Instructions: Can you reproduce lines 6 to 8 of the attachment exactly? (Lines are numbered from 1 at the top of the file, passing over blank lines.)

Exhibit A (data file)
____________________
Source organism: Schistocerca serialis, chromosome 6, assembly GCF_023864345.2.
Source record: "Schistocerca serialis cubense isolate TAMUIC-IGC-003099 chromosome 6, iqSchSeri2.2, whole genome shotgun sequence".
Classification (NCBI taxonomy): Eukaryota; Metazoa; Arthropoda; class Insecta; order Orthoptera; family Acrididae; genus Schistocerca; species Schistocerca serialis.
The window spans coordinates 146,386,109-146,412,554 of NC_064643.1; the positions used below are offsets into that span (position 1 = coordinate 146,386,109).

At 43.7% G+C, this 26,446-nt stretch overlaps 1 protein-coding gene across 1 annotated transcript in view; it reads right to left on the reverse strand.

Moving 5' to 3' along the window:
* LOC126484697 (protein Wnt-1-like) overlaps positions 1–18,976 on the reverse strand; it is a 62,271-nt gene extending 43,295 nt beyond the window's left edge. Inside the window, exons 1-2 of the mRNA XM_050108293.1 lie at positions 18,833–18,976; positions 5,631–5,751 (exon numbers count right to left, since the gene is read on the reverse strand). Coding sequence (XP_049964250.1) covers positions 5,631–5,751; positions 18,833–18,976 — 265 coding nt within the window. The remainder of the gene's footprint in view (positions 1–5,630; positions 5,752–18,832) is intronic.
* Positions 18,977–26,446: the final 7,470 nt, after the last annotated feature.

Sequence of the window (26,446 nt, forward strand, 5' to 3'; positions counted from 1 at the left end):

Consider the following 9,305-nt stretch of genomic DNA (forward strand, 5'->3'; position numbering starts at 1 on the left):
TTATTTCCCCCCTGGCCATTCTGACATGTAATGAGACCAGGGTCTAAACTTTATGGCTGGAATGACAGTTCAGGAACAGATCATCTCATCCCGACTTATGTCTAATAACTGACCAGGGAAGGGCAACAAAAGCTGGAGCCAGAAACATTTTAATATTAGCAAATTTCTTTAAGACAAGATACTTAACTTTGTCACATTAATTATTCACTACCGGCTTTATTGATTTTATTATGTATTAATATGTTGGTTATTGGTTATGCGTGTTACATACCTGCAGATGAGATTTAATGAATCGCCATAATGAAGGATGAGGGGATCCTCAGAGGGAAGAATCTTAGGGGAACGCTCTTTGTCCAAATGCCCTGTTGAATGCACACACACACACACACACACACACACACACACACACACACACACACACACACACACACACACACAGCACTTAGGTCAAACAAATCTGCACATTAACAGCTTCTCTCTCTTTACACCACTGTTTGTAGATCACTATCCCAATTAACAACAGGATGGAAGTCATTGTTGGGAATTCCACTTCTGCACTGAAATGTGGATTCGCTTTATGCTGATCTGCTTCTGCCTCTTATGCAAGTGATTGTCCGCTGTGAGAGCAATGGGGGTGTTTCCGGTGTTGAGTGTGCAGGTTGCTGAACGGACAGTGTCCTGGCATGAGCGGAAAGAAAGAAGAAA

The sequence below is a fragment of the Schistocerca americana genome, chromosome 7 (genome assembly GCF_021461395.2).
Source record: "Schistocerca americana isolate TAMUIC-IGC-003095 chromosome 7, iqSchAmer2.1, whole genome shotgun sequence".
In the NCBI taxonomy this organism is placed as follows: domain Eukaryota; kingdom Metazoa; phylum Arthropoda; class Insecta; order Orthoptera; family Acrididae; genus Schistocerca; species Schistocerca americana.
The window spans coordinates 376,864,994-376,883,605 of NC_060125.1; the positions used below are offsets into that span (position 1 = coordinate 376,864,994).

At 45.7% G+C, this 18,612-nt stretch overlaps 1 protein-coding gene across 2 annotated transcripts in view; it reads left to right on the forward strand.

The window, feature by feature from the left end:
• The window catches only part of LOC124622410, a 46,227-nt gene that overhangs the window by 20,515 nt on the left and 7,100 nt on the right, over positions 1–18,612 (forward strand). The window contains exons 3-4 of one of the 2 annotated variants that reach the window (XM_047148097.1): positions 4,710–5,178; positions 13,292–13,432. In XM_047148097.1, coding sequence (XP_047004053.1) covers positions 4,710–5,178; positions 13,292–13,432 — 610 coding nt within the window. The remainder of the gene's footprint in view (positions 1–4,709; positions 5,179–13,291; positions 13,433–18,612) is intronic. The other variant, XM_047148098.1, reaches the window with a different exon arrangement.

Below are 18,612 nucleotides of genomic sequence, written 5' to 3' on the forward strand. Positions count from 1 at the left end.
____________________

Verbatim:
Moving 5' to 3' along the window:
* LOC126484697 (protein Wnt-1-like) overlaps positions 1–18,976 on the reverse strand; it is a 62,271-nt gene extending 43,295 nt beyond the window's left edge. Inside the window, exons 1-2 of the mRNA XM_050108293.1 lie at positions 18,833–18,976; positions 5,631–5,751 (exon numbers count right to left, since the gene is read on the reverse strand). Coding sequence (XP_049964250.1) covers positions 5,631–5,751; positions 18,833–18,976 — 265 coding nt within the window. The remainder of the gene's footprint in view (positions 1–5,630; positions 5,752–18,832) is intronic.
* Positions 18,977–26,446: the final 7,470 nt, after the last annotated feature.